The lawyer representing Thomas Harding, the engineer on the train in the Lac-Mégantic disaster, is outraged after information that could incriminate his client was made public by the courts.
Harding faces 47 charges of criminal negligence — one charge for each person that was killed in the derailment explosion last July.
Harding's lawyer, Tom Walsh, told CBC's French-language counterpart Radio-Canada that he's concerned the unsealed documents could sway a jury.
"The state has the obligation of ensuring every individual has a fair trial, and they certainly have no obligation, or no right to go out and muddy the water, the way they've done here,” Walsh said.
The court documents were made public by a Quebec judge two weeks ago and were published by several media outlets, including CBC News.
The documents, originally submitted to a judge by police almost a year ago, permitted police to obtain a search warrant for Montreal, Maine & Atlantic Railway offices.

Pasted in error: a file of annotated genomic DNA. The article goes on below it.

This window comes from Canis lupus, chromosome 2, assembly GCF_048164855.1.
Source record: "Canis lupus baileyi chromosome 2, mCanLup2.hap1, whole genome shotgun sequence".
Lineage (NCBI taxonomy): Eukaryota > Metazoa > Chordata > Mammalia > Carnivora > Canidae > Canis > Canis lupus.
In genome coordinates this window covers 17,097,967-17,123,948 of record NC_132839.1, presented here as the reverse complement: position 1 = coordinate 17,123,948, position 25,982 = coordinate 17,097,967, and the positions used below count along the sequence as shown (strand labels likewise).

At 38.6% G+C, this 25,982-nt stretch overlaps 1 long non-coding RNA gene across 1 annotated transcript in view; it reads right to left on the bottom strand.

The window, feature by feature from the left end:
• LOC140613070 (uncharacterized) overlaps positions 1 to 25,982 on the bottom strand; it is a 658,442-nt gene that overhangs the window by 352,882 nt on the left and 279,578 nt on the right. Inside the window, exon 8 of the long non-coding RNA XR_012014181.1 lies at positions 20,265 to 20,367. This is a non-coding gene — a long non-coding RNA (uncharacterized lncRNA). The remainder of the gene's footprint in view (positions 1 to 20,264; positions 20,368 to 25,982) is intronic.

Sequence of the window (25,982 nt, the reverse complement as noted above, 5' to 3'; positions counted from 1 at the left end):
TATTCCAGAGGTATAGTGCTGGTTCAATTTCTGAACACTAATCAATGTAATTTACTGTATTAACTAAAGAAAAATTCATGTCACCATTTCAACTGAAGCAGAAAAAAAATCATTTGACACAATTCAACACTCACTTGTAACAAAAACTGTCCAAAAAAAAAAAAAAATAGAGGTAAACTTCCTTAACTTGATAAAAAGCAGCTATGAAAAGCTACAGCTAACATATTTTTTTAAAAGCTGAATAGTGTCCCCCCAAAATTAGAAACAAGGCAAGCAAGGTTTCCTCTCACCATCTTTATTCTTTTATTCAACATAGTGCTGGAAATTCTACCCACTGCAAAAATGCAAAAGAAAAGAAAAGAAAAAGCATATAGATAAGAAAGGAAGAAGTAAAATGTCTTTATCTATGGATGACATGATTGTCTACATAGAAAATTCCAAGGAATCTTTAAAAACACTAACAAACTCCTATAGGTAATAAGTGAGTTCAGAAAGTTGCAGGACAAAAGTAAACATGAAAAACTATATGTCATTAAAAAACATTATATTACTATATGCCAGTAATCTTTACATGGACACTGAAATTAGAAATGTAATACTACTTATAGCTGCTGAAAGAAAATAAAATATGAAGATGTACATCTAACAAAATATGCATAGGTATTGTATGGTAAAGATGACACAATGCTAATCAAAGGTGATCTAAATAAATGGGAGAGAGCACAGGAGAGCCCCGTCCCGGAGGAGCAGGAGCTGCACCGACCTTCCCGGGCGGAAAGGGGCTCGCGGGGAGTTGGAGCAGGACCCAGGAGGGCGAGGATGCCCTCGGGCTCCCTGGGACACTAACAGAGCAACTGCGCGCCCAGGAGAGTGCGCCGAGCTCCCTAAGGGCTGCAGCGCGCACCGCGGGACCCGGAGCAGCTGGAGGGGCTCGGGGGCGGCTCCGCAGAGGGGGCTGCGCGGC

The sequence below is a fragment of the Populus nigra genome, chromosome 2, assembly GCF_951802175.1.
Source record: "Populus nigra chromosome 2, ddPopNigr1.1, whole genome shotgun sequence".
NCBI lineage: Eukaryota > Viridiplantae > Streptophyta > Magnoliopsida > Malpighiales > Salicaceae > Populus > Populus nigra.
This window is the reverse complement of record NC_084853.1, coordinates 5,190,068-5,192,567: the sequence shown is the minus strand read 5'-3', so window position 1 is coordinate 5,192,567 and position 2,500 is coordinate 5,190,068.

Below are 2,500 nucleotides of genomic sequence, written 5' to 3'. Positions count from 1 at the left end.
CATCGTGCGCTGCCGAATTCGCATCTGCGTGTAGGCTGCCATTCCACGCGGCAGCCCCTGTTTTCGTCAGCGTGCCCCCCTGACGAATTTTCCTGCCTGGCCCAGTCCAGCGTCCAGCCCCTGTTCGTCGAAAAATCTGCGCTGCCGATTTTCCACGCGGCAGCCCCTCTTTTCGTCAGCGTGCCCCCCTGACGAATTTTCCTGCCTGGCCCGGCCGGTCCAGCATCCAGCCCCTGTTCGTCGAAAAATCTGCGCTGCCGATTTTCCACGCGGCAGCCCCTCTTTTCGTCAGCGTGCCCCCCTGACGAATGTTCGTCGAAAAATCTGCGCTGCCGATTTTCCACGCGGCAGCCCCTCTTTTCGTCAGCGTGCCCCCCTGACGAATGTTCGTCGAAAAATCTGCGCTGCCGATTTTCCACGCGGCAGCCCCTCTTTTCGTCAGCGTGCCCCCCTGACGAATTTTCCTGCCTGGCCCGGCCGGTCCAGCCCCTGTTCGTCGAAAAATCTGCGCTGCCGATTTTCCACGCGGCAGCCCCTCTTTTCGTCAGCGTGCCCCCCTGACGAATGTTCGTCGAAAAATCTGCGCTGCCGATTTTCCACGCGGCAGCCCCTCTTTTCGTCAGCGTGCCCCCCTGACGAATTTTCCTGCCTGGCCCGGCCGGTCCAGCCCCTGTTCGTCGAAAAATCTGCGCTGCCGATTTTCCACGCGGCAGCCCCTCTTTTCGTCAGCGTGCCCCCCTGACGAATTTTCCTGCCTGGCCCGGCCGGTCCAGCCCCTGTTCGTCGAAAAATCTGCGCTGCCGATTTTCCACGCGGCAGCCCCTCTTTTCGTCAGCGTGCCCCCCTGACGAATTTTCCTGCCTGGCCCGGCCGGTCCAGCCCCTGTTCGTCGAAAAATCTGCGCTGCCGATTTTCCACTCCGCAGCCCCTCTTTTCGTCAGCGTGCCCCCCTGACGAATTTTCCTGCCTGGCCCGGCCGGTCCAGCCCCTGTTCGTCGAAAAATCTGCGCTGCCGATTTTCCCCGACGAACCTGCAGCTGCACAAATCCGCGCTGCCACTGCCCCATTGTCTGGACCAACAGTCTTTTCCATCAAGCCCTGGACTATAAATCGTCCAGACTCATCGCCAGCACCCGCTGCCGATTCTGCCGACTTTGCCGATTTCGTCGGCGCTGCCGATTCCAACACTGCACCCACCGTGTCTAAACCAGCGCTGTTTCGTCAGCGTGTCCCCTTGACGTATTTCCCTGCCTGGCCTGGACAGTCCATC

They contained statements from witnesses, including a summary of Harding's account of that night.
The documents revealed that Harding said he only applied seven manual handbrakes after a routine stop in Nantes — before the derailment took place.
MM&A's rules would have required at least nine handbrakes.
Walsh would not comment on the specific allegations because he did not want to harm his client's case, but he did say the published documents don't tell the whole truth and that Harding's version included more details and nuances.
Walsh was astonished when he found out the information had been released to the public, and wonders if his client will be able to get a fair trial.
"It will at least complicate things. We're already going to have enough trouble to find 12 English-speaking people who have not read or heard any of those very unnecessary revelations,” Walsh said.
He is demanding an explanation from the Crown.
The director of criminal and penal prosecutions of Quebec refused to comment on the case because it is before the courts.
Walsh hasn’t ruled out the possibility of asking for a stay of proceedings.